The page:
ADDIS ABABA, Ethiopia — Official rivals just weeks ago, the leaders of Ethiopia and Eritrea embraced warmly to the roar of a crowd of thousands Sunday at a concert celebrating the end of a long state of war.

A visibly moved Eritrean President Isaias Afwerki, clasping his hands over his heart, addressed the crowd in Ethiopia’s official language, Amharic, on his first visit to the country in 22 years.

“Hate, discrimination and conspiracy is now over,” the 72-year-old Isaias said to cheers and people chanting his name. “Our focus from now on should be on developing and growing together. We are ready to move forward with you as one. No one can steal the love we have regained now. Now is the time to make up for the lost times.”

The Eritrean leader repeatedly praised the “able leadership” of Ethiopia’s reformist new Prime Minister Abiy Ahmed, who in his own speech thanked Isaias for his “courageous gesture” in accepting the offer of peace.

The concert highlighted the end of hostilities between the arch-foes in East Africa, who fought a bloody border war from 1998 to 2000 that killed tens of thousands and left families separated.

The antagonism ended last month when Abiy announced that Ethiopia was fully accepting a peace deal originally signed in 2000 and Eritrea swiftly responded.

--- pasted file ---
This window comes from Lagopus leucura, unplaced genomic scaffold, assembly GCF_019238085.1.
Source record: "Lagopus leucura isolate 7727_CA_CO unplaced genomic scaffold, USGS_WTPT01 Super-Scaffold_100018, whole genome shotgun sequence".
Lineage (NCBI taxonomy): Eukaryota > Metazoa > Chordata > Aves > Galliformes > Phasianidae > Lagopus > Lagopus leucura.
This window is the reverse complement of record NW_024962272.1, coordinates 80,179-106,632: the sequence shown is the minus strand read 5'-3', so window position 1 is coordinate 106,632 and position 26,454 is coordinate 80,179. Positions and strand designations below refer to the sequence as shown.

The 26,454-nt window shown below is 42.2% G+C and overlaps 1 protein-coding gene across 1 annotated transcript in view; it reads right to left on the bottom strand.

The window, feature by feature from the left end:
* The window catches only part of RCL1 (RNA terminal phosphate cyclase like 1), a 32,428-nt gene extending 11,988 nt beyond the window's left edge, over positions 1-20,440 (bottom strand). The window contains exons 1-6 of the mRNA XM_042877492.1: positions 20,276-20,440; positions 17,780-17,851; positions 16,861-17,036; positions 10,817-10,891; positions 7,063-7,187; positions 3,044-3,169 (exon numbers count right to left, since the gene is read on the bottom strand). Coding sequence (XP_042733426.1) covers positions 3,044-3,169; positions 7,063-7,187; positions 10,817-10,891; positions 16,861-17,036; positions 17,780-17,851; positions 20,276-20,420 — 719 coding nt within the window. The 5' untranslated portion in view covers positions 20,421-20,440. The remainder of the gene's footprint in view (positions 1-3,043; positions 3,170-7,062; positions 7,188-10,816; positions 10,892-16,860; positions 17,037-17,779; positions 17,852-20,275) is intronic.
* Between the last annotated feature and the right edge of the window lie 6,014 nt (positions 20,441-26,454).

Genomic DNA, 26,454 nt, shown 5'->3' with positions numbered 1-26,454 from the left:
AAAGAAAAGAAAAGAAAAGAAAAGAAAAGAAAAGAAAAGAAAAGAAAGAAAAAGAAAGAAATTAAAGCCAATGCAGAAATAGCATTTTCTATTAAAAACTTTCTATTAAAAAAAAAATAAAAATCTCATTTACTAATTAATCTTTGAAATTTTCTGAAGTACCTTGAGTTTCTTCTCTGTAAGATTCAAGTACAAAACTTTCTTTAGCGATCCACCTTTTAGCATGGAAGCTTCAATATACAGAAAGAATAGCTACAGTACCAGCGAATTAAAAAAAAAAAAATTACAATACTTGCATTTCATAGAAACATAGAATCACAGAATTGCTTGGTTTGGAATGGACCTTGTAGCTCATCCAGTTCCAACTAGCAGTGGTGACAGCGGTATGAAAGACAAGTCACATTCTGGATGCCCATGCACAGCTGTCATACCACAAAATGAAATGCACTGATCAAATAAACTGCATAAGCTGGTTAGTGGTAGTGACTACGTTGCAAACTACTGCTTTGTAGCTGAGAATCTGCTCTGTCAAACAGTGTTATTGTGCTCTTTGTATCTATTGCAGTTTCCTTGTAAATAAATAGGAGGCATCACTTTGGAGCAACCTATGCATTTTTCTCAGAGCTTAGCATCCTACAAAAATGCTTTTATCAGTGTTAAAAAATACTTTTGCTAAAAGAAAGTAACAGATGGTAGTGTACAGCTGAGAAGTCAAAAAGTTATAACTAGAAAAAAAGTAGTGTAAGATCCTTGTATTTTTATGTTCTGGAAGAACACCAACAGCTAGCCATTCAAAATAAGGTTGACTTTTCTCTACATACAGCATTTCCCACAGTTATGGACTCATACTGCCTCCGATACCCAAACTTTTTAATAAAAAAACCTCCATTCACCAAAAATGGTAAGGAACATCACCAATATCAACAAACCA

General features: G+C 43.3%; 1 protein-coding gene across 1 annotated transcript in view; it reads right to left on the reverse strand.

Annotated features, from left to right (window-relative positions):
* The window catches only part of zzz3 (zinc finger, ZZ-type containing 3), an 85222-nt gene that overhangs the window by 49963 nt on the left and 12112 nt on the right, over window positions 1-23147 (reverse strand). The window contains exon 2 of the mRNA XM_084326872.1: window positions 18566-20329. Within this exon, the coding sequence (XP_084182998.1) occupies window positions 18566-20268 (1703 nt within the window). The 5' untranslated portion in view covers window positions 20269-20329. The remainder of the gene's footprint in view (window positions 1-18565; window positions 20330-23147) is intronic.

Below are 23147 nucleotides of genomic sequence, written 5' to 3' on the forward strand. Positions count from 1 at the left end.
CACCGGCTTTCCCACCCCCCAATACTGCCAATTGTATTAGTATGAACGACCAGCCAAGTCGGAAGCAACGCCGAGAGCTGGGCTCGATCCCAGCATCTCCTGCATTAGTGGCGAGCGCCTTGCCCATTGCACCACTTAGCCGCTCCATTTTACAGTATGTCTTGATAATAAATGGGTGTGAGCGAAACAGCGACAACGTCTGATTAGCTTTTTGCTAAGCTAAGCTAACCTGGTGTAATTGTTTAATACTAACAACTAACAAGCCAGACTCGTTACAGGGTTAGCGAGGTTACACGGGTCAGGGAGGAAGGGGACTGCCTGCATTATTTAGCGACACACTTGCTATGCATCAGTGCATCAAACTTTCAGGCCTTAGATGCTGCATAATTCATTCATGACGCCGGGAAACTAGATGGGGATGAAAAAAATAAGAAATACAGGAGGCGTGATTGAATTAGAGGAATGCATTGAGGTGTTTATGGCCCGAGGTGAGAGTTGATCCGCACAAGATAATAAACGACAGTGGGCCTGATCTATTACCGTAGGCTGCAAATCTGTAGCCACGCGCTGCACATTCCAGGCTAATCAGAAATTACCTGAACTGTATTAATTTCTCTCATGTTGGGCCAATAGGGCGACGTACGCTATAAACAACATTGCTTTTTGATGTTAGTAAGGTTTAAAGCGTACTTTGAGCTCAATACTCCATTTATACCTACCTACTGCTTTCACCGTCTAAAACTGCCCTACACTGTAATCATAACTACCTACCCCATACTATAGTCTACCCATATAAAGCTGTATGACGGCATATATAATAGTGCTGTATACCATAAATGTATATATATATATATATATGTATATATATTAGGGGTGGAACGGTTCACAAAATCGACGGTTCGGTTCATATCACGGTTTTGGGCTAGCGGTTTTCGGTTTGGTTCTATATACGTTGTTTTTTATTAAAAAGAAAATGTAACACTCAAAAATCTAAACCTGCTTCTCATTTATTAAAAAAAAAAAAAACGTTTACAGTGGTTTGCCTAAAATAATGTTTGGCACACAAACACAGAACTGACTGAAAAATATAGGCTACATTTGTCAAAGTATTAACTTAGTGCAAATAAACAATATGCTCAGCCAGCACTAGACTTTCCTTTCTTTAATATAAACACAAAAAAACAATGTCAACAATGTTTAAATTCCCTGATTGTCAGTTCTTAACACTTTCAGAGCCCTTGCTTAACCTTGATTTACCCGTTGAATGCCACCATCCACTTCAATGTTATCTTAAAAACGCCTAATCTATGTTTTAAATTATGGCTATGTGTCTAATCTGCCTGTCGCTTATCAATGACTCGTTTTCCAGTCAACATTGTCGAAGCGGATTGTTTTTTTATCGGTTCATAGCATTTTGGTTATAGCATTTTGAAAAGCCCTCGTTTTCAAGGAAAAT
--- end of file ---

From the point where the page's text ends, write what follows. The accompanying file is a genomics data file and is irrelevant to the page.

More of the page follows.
“The reconciliation we are forging now is an example to people across Africa and beyond,” the 42-year-old Abiy said.

Jubilant Ethiopians, some of whom have compared the dramatic developments to the fall of the Berlin Wall, found themselves putting aside the World Cup final to watch live coverage of the concert.

A young child holds Ethiopian and Eritrean flags at an event in Addis Ababa, Ethiopia, on Sunday.

Isaias arrived in Ethiopia on Saturday, reciprocating the Ethiopian leader’s trip to Eritrea last weekend that led to the restoration of diplomatic, telephone and transport ties. He was greeted by Abiy in a red-carpet welcome, with people dancing at the airport and thousands of residents of the capital, Addis Ababa, lining the streets to see Isaias’ motorcade.

Some chanted songs criticizing the Tigray Peoples Liberation Front, which was the Ethiopian ruling coalition’s strongest political party and hostile to Eritrea until Abiy came to power at the beginning of April and introduced a breathtaking series of political and economic reforms.

“Nothing can stop the ongoing reforms in Ethiopia,” Abiy told the crowd Sunday. “But we need to protect the democratic rights we are regaining now.”

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